Elena Scotti/FUSION

If you run a search for "spells" on Amazon, you'll get a range of results: actual spellbooks, pieces of fiction with "spells" in the title, spellcasting apps, and lotsa candles.

All these things cost money, especially the spellbooks, which range from your run-of-the-mill 5 buck tomes to a $10,000 paperback of "positive enchantments to enhance your life," a phrase that only slightly sounds like it belongs in a Cialis commercial. The prices are understandable! People work to write these spellbooks, and it's hard to make money from magic online these days; Etsy even banned witches from selling magic on its service this summer.

Luckily, there is one person looking out for the frugal and fledgling magic users of the world. His name is Don Trey and he's "an Energy Healer, " a former computer engineer, and the author of Book of Magic Spells, a free book that's the very first result when you search for spells on Amazon. Book of Magic Spells is, as far as I can tell, the only free spellbook on Amazon.

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Don Trey's book of spells is a slim companion to his "highly-rated Knight Blazer series of books," a fantasy series that so far contains exactly one book. Trey's spellbook aims to provide its reader with a handful of easy-to-cast spells to improve their life, for free.

The five spells are: a happiness spell; a spell to "bring your sweetheart closer to you"; a spell for [a]ttracting money"; a spell to send blessings to someone else; and a friendship spell.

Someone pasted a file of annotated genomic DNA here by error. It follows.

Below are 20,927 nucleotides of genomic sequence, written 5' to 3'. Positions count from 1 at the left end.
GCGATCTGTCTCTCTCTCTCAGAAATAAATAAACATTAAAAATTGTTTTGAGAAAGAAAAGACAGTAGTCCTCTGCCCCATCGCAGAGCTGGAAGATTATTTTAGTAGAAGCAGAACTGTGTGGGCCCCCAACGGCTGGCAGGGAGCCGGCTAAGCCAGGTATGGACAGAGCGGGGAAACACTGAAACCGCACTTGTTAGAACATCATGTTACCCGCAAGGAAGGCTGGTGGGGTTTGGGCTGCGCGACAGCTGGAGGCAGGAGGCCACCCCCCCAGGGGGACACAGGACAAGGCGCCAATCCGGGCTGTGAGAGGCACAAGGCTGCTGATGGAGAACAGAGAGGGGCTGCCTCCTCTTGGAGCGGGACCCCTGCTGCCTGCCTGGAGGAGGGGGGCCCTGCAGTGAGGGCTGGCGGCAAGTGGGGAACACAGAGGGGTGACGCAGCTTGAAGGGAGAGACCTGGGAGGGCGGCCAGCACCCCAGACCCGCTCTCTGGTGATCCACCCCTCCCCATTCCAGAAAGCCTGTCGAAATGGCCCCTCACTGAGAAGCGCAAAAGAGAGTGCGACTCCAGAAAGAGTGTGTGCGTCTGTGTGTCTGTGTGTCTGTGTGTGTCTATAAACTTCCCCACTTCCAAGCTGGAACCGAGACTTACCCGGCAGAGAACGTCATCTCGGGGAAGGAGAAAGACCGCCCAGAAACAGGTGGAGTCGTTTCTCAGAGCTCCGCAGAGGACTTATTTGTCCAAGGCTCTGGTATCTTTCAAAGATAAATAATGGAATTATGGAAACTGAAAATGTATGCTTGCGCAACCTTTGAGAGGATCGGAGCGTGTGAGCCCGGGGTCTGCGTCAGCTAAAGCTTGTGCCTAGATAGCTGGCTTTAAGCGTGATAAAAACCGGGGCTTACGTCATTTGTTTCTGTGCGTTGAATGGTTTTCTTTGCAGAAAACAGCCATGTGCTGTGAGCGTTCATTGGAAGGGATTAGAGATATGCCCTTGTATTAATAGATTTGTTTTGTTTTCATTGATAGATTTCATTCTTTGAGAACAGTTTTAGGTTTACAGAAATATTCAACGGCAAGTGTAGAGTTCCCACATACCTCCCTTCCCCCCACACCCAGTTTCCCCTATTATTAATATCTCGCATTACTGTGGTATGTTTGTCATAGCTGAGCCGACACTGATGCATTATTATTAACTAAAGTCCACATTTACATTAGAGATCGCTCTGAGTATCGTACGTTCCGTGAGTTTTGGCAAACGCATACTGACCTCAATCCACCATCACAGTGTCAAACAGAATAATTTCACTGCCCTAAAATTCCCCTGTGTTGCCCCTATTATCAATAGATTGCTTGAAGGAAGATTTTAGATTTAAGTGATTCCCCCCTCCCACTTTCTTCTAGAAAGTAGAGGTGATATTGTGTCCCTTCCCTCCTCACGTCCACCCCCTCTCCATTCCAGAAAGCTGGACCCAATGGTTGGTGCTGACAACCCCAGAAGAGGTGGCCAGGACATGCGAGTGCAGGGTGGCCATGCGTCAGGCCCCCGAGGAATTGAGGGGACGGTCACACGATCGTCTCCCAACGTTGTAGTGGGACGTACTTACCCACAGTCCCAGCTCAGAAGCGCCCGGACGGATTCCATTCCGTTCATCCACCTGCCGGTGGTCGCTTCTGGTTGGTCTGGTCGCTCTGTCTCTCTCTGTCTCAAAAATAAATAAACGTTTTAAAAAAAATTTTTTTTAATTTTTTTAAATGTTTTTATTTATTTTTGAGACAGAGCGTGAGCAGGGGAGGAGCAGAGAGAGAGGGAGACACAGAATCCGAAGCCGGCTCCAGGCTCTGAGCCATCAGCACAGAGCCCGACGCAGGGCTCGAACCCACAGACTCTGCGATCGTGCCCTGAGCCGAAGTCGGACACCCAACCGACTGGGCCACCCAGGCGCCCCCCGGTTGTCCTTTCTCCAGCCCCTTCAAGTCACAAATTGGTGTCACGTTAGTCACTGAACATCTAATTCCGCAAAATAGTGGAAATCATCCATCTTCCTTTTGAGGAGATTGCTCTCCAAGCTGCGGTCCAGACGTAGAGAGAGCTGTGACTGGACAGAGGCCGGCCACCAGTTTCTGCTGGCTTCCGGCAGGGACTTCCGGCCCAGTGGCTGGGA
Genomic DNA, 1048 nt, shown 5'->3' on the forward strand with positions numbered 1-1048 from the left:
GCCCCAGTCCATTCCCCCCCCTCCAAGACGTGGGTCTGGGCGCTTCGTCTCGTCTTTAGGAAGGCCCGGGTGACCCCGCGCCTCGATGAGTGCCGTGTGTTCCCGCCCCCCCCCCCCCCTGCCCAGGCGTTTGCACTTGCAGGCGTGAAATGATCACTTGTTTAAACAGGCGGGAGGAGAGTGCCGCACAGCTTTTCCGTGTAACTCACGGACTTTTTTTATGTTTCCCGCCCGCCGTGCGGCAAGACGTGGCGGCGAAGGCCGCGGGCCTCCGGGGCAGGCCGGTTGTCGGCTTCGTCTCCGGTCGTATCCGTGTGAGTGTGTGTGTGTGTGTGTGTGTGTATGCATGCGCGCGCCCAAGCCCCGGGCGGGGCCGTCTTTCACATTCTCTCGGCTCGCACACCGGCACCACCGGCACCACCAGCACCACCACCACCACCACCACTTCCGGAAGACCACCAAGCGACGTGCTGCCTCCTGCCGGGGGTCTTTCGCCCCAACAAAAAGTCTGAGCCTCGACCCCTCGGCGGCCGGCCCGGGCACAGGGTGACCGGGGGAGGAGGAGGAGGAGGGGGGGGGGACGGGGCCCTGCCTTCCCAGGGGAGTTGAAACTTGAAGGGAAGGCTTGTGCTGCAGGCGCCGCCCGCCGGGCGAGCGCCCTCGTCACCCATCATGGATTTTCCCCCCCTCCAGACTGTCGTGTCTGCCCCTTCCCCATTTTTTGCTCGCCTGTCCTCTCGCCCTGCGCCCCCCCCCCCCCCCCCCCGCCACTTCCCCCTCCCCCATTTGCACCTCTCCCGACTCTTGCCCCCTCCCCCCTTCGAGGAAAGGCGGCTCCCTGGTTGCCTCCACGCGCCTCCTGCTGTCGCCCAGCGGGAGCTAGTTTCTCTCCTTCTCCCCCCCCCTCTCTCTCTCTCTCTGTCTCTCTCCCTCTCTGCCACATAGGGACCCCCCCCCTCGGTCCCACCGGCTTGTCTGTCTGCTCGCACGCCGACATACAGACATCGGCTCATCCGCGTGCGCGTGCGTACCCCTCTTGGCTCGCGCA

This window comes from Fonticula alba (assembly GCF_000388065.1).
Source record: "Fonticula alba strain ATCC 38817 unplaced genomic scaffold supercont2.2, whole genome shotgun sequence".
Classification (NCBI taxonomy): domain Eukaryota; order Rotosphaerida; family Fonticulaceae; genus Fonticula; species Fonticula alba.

By design none of the spells take reagents (items or ingredients required to sucessfully cast a spell); all you have to do is repeat the words. Trey urges readers not "to always expect instantaneous results," so, naturally, we tested out the spells to see if they offered instantaneous results.

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First we tried the Happiness spell. My colleague Patrick Hogan offered to test this one. Its instructions are as follows:

Don Trey/Amazon

Neither Patrick nor I were sure if the instructions called for him to repeat the sentence three times or nine times. The spell is ambiguous: Do you repeat the one sentence three times, or do you repeat the three sentences three times? This was not clear, and Don Trey offers no more guidance.

To play it safe, Patrick repeated "Spirit of sun, Spirit of light, embrace my heart and make it bright" nine times.

Over a chat on Slack, Patrick confirmed that he did not experience an immediate boost in happiness:

Patrick's spell-casting had failed him. However, it was still possible that he wasn't examining his feelings while repeating the words, which Don Trey instructs you to do. So I had another colleague, Katie McDonough, try the same spell. She repeated the phrase only three times. Afterwards, she told me she did feel happier.